This book examines moral issues in public and private life from a religious but not devotional perspective. Rather than seeking to prove that one belief system or moral stance is right, it undertakes to help readers more fully understand the effect of religious beliefs and practices on ways of conceiving and addressing moral questions, without having to accept or to reject any specific religious outlook. It shows how the similarities between religions and the differences within any one religion are more important than the reverse. The book asks • Where do moral imperatives come from, and how do the answers found in religion and law interact? • How does the fact that a moral norm is grounded in religion affect our thinking about it? • What is the significance of the differences (and similarities) between religious and secular sources of moral norms?
|Publisher:||Cambridge University Press|
|Product dimensions:||8.46(w) x 9.96(h) x 1.26(d)|
Table of Contents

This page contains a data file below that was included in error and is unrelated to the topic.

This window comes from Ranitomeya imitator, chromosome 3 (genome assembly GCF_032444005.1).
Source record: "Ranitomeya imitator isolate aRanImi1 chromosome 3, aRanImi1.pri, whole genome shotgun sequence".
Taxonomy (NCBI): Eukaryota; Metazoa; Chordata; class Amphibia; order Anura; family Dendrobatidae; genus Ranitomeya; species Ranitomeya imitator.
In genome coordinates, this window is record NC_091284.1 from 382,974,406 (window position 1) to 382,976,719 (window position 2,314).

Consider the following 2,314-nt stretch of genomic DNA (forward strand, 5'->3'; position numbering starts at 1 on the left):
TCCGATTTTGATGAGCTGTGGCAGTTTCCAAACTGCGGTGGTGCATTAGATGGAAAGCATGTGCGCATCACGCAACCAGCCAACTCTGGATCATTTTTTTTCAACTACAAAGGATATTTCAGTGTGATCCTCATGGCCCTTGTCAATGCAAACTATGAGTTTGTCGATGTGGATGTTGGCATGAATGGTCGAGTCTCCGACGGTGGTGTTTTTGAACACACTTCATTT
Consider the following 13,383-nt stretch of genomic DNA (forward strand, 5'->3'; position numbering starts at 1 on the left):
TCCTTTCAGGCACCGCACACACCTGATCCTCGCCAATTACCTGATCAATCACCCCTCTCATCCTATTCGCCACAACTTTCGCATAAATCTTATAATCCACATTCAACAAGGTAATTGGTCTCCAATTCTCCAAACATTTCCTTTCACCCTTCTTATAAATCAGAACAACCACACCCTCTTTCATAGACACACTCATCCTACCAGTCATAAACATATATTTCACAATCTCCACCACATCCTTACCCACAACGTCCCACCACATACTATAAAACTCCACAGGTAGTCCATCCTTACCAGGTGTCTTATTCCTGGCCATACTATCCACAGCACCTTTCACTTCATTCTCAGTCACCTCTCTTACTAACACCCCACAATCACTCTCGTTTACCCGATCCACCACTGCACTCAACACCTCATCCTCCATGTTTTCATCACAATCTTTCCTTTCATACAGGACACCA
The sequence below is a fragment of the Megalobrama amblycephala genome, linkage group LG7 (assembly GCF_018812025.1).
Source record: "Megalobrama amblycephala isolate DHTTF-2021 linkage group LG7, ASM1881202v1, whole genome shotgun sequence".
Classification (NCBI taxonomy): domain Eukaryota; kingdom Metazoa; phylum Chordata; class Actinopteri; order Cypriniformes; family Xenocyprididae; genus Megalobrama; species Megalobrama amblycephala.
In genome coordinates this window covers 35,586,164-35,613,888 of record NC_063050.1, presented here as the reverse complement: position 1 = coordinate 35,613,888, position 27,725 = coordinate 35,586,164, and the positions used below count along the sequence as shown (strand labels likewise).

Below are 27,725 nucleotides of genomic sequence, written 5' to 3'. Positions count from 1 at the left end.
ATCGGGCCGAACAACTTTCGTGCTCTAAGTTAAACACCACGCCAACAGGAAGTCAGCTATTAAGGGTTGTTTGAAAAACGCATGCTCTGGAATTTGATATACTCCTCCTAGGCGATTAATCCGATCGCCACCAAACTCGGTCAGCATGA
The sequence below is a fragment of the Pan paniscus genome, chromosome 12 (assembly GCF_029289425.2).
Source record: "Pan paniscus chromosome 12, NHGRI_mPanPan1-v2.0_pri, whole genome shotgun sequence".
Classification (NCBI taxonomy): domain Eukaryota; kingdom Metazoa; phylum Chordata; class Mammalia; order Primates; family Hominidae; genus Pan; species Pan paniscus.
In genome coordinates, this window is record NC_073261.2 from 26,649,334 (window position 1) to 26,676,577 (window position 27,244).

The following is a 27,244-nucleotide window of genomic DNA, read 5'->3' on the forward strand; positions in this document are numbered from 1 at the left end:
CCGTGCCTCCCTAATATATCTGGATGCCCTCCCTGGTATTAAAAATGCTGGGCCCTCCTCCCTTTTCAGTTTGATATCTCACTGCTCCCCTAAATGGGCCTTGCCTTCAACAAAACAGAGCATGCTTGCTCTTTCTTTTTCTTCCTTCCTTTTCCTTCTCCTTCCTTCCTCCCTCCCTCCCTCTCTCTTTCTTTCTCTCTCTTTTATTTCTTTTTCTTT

Part I. Introduction: 1. Some opening prompts; 2. Religion and the life of a lawyer; Part II. Moral Obligation and Religious Belief: 3. What is the relation between the moral dimension of obligation and religious belief?; 4. Does religious belief necessarily have moral content? Does religious belief have any necessary moral content?; 5. What are the bases of resistance to religiously grounded morality?; 6. Concepts of God, scripture, and revelation: the meanings of 'divine inspiration'; 7. Modes of religiously grounded moral discernment; Part III. Religion and Some Contemporary Moral Controversies: 8. Economic justice; 9. Bioethical questions; 10. Abortion; 11. Homosexual sex; Part IV. The Interaction Between Religion and the Secular Law: 12. 'Render unto Caesar': religion and (dis)obedience to law; 13. Religiously grounded morality and the reach of public law; 14. Capital punishment; 15. War; Part V. Responding to Religious Diversity: 16. Holding the truth, lightly: religion, truth, and pluralism; 17. Jewish Christian understanding: transcending the legacy of history; Part VI. Religiously Grounded Moral Decision-Making in Professional Life: 18. Answering the call of faith in the practice of law.